So let’s work backwards and assume the market was smart enough to figure this out (it usually doesn’t…thus the volatility of the market) and our equity was trading at the true number of $300,000. So in example 1, our Price/FFO would be 5.36X and example 2 its 7.14X. Let’s pretend that example 1 and example 2 are two otherwise identical REIT’s and you are now going to choose between them. You’d look at the price to FFO ratio of REIT 1 and think that you were getting an excellent bargain in comparison to REIT 2. But this doesn’t consider the different debt laddering or mortgage financing strategies that these two companies have chosen. If rates were to head up, to 7% in 1 year, REIT 1 would be refinancing at 7% and the earnings would be $21,000 ($70,000 NOI – ($700,000 x 7%) Interest Costs). The price to FFO (assuming the property’s value didn’t change) would now be 14.29X. Thus what looked like the best deal, now looks overpriced by a factor of 2X. REIT 2, because it had long term financing would have the same cash flow (at least for the next few years) and its price to FFO would remain the same at 7.14x. If you were in REIT 1, its distributions would have to be slashed by 62.5% while REIT would not have to do so.

    My point is that Price to FFO or Price to AFFO (which is an even more “Cooked/Artificial” number in my view) are very poor measures of either absolute (ie am I paying alot for the REIT relative to the value of its actual equity) or relative (to its peers) value. These measures, as shown above can be very deceptive. You could argue that they are but one tool of many you need to analyse, but unless you are extremely sophisticated and spend a huge amount of time analyzing the reports, it’s my view that these tools have more potential to lead you down the wrong path than they have to provide useful insight.

    Thus, what matters in my view is Net Asset Value (NAV). If I were to buy a public REIT I would look at its NAV and its price premium or discount to NAV as an indicator of value. I’d look at its leverage ratio’s. I’d look at it’s yield and try to determine the stability of that yield. Price to FFO or AFFO wouldn’t even enter into the equation.

    For a Private REIT, I would only look at NAV and how it’s determined. I’d look at yield and want to understand how it’s determined and whether it’s sustainable. Remember this very important point about comparing yields on REIT’s though. Yield doesn’t impact value of your REIT units. Thus a 5% yield is not half as good as a 10% yield. I wouldn’t necessarily buy a REIT just because of its yield. I will make another post as to why yield is only one consideration of value and that investors shouldn’t be fooled into believing that higher is better.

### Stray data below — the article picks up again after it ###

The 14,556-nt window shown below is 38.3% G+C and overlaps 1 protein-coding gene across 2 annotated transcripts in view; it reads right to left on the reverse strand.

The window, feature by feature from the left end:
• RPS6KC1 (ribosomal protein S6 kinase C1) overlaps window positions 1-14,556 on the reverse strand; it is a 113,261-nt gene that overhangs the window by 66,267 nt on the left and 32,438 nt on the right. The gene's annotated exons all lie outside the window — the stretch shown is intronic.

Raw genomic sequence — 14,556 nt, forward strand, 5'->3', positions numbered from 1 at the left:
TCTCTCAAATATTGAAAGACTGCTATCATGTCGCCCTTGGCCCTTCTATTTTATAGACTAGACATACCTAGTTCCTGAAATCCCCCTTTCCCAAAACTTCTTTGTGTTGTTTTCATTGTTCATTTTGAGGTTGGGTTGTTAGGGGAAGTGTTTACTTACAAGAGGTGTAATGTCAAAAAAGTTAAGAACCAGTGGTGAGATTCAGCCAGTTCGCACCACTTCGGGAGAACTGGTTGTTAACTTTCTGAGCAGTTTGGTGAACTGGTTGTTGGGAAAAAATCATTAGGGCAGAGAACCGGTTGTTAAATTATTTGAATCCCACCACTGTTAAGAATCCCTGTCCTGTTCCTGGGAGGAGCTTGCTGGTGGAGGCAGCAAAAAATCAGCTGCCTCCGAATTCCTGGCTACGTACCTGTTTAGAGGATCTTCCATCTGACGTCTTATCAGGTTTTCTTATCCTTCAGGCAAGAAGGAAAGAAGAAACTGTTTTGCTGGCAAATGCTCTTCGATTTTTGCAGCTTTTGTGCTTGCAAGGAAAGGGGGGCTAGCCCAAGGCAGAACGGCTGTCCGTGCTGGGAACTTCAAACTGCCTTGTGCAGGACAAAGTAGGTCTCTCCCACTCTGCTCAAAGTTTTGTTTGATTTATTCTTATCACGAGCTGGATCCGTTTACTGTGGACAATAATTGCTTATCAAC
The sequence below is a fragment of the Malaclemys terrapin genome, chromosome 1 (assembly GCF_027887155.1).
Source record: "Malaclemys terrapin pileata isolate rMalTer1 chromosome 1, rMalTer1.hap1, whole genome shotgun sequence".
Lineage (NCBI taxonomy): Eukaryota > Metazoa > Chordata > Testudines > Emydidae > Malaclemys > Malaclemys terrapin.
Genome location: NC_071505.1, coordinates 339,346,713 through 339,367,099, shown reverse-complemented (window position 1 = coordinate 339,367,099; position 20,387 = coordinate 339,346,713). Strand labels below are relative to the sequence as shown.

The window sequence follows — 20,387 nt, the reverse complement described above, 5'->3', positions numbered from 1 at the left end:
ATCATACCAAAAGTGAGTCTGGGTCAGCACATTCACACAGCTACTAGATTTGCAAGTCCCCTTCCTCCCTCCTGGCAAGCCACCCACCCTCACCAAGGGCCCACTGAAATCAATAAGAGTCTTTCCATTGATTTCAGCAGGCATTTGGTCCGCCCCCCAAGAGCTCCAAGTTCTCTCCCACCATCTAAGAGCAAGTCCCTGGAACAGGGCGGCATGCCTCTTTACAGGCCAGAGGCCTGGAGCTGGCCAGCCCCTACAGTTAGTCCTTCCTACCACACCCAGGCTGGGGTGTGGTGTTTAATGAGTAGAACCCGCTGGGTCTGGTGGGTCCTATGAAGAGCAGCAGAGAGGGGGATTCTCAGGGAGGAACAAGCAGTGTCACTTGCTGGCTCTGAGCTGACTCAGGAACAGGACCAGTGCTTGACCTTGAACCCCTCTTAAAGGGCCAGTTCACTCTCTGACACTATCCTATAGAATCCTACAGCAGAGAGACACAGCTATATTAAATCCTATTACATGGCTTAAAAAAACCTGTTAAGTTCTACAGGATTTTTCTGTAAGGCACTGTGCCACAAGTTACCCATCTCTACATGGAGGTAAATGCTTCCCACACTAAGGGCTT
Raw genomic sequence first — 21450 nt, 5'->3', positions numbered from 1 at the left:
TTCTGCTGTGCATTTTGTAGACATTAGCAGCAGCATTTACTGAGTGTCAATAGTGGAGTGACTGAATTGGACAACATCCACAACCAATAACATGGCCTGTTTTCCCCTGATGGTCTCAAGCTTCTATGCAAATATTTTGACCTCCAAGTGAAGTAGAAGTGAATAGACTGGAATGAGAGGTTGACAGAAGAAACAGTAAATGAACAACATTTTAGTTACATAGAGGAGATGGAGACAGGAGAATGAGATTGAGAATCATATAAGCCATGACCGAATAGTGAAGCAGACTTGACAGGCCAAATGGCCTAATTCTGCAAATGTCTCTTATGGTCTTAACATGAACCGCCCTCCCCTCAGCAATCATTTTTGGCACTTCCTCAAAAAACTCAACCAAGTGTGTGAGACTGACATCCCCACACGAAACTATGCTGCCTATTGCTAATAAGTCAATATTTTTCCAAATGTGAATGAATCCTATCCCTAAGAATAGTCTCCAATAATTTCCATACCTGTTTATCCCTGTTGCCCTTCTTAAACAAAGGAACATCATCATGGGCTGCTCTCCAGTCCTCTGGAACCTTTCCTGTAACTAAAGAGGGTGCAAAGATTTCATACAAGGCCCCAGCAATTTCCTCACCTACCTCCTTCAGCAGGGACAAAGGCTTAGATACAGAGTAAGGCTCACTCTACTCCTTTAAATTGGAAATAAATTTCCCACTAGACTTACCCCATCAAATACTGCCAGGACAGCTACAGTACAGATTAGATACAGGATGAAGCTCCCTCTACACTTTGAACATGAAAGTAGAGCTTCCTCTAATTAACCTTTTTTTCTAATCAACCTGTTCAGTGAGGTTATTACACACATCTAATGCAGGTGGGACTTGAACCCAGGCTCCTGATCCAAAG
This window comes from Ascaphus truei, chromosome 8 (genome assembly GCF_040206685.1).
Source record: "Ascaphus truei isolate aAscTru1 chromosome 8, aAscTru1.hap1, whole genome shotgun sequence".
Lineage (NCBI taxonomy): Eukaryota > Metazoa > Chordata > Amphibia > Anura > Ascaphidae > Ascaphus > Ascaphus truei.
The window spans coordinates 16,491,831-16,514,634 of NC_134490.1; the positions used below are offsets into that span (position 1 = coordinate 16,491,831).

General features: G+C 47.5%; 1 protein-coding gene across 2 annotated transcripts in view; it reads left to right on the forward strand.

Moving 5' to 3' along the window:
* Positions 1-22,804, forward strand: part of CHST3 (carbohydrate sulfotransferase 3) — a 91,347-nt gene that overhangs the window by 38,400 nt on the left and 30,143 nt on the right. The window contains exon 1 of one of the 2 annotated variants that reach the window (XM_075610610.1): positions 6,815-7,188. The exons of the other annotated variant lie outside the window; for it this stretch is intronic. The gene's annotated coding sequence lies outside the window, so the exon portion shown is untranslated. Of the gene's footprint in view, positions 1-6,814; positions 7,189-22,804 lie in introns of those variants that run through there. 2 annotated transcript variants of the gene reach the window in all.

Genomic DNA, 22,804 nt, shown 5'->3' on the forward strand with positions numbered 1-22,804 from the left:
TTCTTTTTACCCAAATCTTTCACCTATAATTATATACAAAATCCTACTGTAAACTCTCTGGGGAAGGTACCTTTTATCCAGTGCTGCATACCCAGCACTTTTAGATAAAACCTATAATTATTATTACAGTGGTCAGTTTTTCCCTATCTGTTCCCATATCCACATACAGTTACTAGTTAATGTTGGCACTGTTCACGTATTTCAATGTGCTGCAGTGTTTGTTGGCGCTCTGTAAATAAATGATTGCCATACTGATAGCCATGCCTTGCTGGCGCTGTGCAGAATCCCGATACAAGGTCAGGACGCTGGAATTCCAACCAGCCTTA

• Greg Romundt October 1, 2010, 1:37 pm

    Why not to be blindly focused on yield.

    In my previous post I discussed some of the metrics that I’d use and the ones that I’d avoid. Here is another one to be very careful about. Yield. Yes, we invest in REIT’s for many reasons, one of which is cash flow (yield). I would argue strongly that yield differences alone are not a reason to select one REIT over another. For example, would a yield of 5% or 10% or 20% say anything about the value of the real estate under the REIT. NO! Not one bit (I’ll explain later). Is a REIT that pay 10% twice as good as one that pays 5%…not necessarily. Is 20% twice as nice as 10%…almost for sure not!

    Remember that REIT’s can chose to distribute all of the cash flow or just part of it. Let’s say two identical REIT’s with the same cash flow distribute different coupon amounts…one at 9% (because they distribute all their cash flow) and the other at 7% (because they keep some back for a reserve). All other things being equal, the investor should be indifferent, because the amount held back by the 7% REIT would show up as capital growth. In other words, the total rate of return is the same, it’s just that one REIT is giving it back to you in cash and the other is holding some back and you will get the return via a higher unit value. Maybe they are being more conservative and want to have a buffer. This isn’t a reason to shun the lower yielding REIT (in fact you may want to be with them over the other).

    Yield can also be a function of leverage, and debt laddering. From the previous post, the first REIT, assuming 100% cash flow distribution would have had a yield of 18.6% (56k on 300k equity) while REIT 2 would have a yield of 14%. However, because of the conservative long term leverage, you’ve got this spread locked in for 5 years and this REIT would be much more stable than the REIT than must refinance in 1 year. You wouldn’t want to reward REIT 1 for taking undue risk would you? You may be if you just focused on the yield and not safety and stability of this yield.